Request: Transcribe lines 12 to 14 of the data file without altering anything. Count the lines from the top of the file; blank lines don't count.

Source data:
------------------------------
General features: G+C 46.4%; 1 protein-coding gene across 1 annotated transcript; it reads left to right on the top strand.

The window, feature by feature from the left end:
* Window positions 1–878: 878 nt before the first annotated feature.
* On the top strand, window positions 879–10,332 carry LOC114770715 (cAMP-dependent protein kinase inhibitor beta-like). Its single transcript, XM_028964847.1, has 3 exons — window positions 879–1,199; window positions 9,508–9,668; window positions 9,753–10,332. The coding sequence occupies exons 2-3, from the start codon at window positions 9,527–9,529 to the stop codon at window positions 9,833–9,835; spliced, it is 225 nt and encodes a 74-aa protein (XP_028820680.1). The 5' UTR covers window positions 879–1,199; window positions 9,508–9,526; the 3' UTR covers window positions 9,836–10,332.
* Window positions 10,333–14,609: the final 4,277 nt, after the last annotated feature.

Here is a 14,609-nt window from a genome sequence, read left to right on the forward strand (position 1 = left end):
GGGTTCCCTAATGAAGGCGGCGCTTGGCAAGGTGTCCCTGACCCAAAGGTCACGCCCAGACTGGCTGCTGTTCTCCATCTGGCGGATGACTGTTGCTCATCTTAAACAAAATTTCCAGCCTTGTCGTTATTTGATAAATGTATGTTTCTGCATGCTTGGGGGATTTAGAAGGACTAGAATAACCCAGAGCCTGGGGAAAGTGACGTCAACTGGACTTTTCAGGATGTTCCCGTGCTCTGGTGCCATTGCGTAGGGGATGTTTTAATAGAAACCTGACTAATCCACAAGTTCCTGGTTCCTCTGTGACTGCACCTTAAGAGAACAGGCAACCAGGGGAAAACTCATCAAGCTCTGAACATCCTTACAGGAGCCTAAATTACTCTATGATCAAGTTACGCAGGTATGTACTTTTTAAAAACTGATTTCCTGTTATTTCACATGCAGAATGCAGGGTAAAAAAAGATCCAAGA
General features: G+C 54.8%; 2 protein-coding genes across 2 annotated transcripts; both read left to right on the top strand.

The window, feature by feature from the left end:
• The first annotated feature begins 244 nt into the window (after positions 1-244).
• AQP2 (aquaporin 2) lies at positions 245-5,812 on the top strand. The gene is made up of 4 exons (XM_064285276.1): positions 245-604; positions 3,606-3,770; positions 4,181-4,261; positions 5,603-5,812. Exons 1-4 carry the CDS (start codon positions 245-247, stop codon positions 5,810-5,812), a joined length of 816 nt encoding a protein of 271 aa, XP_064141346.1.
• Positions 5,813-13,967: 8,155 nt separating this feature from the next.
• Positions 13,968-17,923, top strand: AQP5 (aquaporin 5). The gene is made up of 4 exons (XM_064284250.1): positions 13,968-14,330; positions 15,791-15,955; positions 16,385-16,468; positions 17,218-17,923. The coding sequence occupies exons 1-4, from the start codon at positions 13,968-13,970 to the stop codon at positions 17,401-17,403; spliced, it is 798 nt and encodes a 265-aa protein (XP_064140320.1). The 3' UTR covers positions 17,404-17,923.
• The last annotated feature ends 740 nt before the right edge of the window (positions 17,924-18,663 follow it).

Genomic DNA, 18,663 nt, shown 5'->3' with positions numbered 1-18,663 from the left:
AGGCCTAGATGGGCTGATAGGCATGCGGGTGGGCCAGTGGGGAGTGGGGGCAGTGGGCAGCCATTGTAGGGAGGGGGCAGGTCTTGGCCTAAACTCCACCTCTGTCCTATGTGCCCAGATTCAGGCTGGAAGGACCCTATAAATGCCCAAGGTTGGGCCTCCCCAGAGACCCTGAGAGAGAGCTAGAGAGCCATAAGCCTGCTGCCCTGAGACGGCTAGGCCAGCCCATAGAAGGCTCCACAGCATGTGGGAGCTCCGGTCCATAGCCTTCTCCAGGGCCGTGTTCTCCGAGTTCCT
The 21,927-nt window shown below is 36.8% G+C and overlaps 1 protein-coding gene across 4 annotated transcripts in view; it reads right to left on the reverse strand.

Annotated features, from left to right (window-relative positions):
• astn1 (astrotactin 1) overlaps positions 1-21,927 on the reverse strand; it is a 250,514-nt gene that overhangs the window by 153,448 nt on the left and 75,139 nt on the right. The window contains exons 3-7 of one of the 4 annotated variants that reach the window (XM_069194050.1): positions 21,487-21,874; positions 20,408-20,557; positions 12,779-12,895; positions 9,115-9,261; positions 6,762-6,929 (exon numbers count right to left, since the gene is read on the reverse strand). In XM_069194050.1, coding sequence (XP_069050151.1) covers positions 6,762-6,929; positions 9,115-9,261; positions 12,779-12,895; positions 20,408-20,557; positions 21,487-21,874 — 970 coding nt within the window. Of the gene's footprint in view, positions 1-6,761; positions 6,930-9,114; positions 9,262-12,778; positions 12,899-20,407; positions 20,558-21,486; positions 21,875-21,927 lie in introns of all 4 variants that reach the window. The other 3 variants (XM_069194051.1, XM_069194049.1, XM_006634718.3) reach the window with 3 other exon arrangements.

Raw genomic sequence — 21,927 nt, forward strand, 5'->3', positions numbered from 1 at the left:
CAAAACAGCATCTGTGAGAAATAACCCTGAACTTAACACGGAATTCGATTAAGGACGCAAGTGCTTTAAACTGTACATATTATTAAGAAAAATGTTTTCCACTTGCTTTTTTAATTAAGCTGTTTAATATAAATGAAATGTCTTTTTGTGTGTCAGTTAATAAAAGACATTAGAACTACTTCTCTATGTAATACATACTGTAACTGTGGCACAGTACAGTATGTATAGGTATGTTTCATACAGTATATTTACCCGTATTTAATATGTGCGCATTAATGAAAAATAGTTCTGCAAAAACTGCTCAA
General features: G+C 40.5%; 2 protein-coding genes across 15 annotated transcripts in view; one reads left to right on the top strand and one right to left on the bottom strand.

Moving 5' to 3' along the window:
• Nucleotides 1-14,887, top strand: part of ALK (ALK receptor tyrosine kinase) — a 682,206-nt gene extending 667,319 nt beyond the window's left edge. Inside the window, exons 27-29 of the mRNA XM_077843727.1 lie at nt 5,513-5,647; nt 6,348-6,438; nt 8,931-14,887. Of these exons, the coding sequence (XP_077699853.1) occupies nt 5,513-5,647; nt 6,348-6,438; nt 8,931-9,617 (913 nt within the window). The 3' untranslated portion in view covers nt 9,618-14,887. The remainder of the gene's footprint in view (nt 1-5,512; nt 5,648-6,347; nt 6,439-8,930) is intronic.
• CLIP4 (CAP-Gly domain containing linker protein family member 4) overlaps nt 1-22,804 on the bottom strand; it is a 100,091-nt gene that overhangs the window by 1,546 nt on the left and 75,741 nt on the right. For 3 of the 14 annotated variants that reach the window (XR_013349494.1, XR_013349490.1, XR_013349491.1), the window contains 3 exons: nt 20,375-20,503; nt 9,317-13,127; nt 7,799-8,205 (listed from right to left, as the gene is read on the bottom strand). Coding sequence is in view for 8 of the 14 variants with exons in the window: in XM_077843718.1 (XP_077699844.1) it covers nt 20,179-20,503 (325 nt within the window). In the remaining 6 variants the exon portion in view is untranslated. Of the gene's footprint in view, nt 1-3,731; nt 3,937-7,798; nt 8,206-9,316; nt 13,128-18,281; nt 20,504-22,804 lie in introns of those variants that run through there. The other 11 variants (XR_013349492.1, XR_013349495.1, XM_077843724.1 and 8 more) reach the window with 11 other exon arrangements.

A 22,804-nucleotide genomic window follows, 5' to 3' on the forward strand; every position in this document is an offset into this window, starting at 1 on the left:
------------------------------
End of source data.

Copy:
• Positions 5,813-13,967: 8,155 nt separating this feature from the next.
• Positions 13,968-17,923, top strand: AQP5 (aquaporin 5). The gene is made up of 4 exons (XM_064284250.1): positions 13,968-14,330; positions 15,791-15,955; positions 16,385-16,468; positions 17,218-17,923. The coding sequence occupies exons 1-4, from the start codon at positions 13,968-13,970 to the stop codon at positions 17,401-17,403; spliced, it is 798 nt and encodes a 265-aa protein (XP_064140320.1). The 3' UTR covers positions 17,404-17,923.
• The last annotated feature ends 740 nt before the right edge of the window (positions 17,924-18,663 follow it).